Detailed guides to painful problems, treatments & more

Patient advocacy is naturally at odds with professional tribalism and boosterism

 •  • by Paul Ingraham
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Weekly nuggets of pain science news and insight, usually 100-300 words, with the occasional longer post. The blog is the “director’s commentary” on the core content of a library of major articles and books about common painful problems and popular treatments. See the blog archives or updates for the whole site.

Patient advocacy is naturally at odds with professional tribalism and boosterism. This has been pissing me off for 20 years now and has at least partially motivated everything I have ever written about musculoskeletal medicine.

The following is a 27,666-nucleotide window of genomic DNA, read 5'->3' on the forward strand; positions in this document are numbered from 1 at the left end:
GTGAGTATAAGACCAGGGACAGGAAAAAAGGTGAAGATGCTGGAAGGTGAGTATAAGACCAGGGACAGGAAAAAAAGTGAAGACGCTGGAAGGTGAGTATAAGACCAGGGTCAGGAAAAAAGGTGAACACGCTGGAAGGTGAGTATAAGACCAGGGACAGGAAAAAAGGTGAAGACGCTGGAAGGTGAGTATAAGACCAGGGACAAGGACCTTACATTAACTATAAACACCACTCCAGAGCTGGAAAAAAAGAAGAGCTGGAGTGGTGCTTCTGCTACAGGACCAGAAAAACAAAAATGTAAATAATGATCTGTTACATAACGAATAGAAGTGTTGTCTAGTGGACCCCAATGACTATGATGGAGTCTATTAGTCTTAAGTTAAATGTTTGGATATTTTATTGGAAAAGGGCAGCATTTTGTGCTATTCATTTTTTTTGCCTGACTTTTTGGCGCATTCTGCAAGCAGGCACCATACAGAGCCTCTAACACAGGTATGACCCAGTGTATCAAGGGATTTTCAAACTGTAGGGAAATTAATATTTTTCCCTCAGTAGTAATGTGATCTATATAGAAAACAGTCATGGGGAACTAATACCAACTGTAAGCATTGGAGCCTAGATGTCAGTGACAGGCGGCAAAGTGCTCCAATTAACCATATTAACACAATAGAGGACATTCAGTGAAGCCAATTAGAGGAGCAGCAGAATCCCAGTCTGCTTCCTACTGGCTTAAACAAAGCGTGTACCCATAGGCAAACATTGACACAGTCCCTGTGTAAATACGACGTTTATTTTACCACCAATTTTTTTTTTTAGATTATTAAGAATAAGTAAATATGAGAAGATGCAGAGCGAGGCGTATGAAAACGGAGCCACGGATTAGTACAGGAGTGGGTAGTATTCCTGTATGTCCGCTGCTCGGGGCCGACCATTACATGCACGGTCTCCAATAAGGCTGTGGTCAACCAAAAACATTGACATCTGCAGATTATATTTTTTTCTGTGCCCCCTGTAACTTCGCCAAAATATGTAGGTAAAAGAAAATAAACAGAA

Far too many healthcare professionals, especially the freelance manual therapists, place a higher value on their professional pride than their patients’ needs. This shows up most clearly in public debates (social media arguments) about best practices, when they aggressively circle their wagons to defend their deep investments in obsolete and bogus tools, methods, and ideas. Of course they think they are defending what’s best for patients, and they will frame it that way, but they are actually defending what’s best for their career and reputation. For instance, that trademarked modality they are certified in — five grand for a series of weekend workshops — is mostly good for their reputation and bottom line, not patients.

It’s more important to them to seem effective than to be effective.

For more on this theme, see these articles about: